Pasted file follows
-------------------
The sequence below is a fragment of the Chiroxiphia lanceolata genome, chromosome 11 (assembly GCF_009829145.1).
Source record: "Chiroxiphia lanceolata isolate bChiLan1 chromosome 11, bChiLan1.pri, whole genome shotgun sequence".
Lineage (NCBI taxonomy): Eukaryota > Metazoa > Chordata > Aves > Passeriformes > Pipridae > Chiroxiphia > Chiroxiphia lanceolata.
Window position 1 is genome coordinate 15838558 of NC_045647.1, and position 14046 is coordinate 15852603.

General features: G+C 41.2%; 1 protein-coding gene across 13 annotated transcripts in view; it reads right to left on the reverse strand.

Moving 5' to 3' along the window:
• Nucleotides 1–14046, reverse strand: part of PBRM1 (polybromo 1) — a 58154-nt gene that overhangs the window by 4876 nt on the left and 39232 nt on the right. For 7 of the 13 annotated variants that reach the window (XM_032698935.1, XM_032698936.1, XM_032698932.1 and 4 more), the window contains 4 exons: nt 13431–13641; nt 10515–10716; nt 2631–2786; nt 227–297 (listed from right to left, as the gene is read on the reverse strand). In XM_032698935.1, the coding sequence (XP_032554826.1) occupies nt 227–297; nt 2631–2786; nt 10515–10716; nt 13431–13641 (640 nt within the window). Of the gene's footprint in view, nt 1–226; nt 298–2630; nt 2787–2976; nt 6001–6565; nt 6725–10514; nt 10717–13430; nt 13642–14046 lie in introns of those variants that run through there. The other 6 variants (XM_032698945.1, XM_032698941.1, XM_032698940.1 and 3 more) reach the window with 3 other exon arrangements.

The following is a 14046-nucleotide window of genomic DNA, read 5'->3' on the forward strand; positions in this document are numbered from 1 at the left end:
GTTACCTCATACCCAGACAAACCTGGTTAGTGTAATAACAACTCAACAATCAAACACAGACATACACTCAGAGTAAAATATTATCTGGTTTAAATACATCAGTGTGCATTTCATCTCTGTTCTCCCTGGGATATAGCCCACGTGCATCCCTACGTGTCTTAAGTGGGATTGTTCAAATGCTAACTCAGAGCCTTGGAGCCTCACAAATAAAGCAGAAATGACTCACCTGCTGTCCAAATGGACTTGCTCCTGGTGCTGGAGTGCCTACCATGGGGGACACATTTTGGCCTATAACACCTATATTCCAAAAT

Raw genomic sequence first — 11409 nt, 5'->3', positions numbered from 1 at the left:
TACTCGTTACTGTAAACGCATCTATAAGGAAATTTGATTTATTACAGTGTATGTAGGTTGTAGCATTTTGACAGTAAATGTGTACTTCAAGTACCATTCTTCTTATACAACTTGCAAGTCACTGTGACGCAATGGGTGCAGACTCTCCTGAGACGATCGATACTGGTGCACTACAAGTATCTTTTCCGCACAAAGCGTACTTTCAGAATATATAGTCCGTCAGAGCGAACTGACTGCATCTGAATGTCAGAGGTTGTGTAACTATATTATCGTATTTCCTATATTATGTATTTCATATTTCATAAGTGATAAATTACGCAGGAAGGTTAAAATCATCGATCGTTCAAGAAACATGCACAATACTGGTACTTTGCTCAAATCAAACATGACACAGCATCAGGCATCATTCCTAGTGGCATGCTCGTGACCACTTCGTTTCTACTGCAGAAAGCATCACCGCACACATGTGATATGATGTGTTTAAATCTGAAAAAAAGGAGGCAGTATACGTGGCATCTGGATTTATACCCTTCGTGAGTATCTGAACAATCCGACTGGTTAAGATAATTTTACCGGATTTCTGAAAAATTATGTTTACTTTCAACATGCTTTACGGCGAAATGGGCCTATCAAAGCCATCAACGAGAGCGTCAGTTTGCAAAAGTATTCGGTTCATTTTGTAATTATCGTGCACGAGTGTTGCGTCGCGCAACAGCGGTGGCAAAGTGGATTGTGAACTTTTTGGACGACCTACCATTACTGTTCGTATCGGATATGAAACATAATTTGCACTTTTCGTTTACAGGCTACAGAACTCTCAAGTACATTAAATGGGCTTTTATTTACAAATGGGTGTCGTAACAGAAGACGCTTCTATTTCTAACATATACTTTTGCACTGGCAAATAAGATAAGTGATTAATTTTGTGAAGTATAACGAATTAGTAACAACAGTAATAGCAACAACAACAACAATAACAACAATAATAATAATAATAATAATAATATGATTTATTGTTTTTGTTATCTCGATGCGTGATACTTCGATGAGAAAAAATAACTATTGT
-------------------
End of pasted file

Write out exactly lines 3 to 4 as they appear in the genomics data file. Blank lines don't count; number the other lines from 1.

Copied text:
Lineage (NCBI taxonomy): Eukaryota > Metazoa > Chordata > Aves > Passeriformes > Pipridae > Chiroxiphia > Chiroxiphia lanceolata.
Window position 1 is genome coordinate 15838558 of NC_045647.1, and position 14046 is coordinate 15852603.